Since the spraying, though, school attendance has increased. Healthy babies are being born. The community has been educated about malaria prevention -- so they let sprayers into their homes, and they use insecticide-treated nets. The spraying, Ana Maria explains, "lets us live healthy lives."
In addition to our partnership on malaria, the United States is working with Mozambique to promote long-term economic growth. In 2002, our country launched the Millennium Challenge Account, which encourages governments to invest in their people, to foster economic freedom and growth, and to become more transparent.
I'm happy to be the one to tell you that in just a few hours, the board of the Millennium Challenge Corporation will meet to approve a $507 million compact with the government of Mozambique. (Applause.) These resources will strengthen property rights, upgrade your country's roads, improve Mozambican agriculture.
And the largest part of the compact -- more than $200 million -- will provide clean water to urban and rural areas throughout Mozambique by installing water wells in remote villages. The compact will help eliminate mosquito breeding grounds. And by providing safe water for nearly 2 million people, the devastating toll of water-borne diseases -- including malaria -- will be reduced.
President Guebuza and the government of Mozambique have shown great diligence and hard work in developing this Millennium Challenge proposal. Congratulations on this important achievement for your country. (Applause.)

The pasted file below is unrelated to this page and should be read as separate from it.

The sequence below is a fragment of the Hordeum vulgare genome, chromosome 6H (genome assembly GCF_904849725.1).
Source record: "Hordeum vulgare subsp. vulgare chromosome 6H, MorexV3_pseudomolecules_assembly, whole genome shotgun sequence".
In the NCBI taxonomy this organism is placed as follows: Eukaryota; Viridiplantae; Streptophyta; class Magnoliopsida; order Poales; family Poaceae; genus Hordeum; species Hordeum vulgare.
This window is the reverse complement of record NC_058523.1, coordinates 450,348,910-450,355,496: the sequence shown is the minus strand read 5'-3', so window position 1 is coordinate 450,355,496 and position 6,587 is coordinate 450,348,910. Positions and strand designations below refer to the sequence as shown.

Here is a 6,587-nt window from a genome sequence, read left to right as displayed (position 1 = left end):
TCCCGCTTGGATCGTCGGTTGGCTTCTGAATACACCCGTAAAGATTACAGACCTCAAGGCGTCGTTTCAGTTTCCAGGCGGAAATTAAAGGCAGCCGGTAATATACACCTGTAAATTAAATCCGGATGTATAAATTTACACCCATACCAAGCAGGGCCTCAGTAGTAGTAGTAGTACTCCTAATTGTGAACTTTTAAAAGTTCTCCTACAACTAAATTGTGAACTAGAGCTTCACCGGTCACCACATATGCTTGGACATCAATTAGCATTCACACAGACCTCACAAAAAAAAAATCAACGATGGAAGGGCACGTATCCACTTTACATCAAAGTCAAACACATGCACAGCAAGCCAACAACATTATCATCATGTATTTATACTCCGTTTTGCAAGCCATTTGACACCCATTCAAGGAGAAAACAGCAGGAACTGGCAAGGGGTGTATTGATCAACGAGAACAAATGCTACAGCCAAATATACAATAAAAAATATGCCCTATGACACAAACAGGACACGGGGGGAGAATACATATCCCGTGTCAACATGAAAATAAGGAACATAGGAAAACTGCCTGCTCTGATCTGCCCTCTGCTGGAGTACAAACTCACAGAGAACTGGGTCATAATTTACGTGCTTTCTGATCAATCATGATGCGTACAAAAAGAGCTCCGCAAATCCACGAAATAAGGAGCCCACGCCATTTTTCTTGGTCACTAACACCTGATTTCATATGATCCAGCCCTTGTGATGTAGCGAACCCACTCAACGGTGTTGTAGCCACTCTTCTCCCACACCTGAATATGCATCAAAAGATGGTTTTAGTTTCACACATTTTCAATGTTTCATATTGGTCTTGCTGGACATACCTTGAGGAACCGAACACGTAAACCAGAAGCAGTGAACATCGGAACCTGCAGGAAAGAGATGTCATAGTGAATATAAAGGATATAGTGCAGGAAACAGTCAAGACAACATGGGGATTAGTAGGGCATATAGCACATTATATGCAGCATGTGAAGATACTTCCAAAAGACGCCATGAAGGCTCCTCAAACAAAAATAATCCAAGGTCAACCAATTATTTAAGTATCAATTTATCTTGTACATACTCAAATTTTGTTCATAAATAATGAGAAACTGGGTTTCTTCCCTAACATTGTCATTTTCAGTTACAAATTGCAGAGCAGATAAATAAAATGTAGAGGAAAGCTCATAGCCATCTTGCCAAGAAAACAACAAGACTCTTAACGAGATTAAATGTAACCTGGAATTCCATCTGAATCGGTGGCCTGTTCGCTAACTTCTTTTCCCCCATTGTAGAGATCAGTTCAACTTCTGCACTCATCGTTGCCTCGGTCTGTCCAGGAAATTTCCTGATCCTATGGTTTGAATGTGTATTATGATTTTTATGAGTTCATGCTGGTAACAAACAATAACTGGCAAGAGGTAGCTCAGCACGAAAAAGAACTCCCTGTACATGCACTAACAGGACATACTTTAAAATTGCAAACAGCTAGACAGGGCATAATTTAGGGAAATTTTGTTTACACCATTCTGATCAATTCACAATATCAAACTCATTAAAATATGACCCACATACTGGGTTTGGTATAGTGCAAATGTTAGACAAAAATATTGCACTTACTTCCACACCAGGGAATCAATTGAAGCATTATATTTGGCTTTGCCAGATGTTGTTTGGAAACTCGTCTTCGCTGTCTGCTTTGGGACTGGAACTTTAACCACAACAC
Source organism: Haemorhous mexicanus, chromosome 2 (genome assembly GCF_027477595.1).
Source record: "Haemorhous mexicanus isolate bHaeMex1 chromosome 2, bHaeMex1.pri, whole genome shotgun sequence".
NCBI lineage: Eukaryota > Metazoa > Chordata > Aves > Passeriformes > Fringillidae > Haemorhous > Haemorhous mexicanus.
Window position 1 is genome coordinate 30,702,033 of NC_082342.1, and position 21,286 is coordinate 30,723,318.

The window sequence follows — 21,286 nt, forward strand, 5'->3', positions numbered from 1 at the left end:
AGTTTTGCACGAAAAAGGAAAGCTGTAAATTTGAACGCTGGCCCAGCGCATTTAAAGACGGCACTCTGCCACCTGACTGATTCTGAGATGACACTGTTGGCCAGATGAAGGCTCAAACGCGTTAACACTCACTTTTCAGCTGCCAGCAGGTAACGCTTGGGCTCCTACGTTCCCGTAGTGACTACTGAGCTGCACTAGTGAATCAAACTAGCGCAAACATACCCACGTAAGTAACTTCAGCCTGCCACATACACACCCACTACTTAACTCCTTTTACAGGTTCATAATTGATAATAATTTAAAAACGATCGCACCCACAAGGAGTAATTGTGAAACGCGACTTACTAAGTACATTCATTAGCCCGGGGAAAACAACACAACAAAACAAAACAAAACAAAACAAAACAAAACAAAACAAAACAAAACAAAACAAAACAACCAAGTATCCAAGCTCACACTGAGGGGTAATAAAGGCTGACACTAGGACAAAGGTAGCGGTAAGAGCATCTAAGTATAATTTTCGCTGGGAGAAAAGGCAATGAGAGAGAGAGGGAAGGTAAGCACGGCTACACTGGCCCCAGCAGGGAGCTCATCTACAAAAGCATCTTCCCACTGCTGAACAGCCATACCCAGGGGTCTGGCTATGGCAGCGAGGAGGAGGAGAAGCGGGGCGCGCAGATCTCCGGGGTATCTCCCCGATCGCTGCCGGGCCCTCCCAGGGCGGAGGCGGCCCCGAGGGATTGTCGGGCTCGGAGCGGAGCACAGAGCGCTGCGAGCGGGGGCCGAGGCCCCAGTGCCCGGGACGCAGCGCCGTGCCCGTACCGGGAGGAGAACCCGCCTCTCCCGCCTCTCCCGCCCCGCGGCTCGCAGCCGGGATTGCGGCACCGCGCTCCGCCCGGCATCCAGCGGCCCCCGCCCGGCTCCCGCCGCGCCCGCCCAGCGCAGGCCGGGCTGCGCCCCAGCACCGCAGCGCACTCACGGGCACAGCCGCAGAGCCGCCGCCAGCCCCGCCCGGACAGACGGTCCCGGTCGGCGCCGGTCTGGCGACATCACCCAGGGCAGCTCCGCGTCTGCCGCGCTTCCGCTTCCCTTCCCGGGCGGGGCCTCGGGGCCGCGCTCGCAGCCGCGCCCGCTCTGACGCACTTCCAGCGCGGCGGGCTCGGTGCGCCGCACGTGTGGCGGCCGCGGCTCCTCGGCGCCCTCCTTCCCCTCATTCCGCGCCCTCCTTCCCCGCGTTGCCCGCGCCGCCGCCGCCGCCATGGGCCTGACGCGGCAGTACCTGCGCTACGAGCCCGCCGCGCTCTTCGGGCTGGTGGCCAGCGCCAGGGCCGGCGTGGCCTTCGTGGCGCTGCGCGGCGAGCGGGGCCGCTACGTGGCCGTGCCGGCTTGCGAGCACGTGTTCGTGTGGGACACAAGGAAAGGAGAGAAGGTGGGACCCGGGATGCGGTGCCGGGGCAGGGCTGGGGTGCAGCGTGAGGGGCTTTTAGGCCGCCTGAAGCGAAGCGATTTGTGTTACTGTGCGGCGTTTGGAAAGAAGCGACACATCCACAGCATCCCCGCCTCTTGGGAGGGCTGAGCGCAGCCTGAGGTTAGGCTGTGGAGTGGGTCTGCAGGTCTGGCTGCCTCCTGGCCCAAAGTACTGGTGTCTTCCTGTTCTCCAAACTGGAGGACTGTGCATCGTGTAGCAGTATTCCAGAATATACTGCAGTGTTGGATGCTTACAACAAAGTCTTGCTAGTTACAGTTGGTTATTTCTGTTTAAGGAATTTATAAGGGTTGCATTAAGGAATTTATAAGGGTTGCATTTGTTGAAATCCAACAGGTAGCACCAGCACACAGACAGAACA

And congratulations to the Inter-Religious Campaign against Malaria in Mozambique for your first PMI grant. It's appropriate that we're meeting here at this Semin rio Pio X, named for Father Giuseppe Sarto, the Italian priest who later became Pope Pius X, and was canonized as Saint Pius X.
Father Sarto first became a hero among the faithful in the 1870s when a cholera epidemic struck his parish. This young priest buried the dead, heard the confessions of the sick, supplied medicines, and tended to the families at all hours of the day and night. He often went without food so that others could eat, and when his sisters urged him to rest, he refused, determined to save his flock. As one fellow clergyman observed, "He inspired courage in us all."
More than 130 years later, each of you -- and committed pastors and imams across Africa -- inspire courage in your congregations through your efforts to defeat malaria.
Thanks to each one of you for your compassion. May God bless you, and may God bless your very important work to defeat malaria. (Applause.)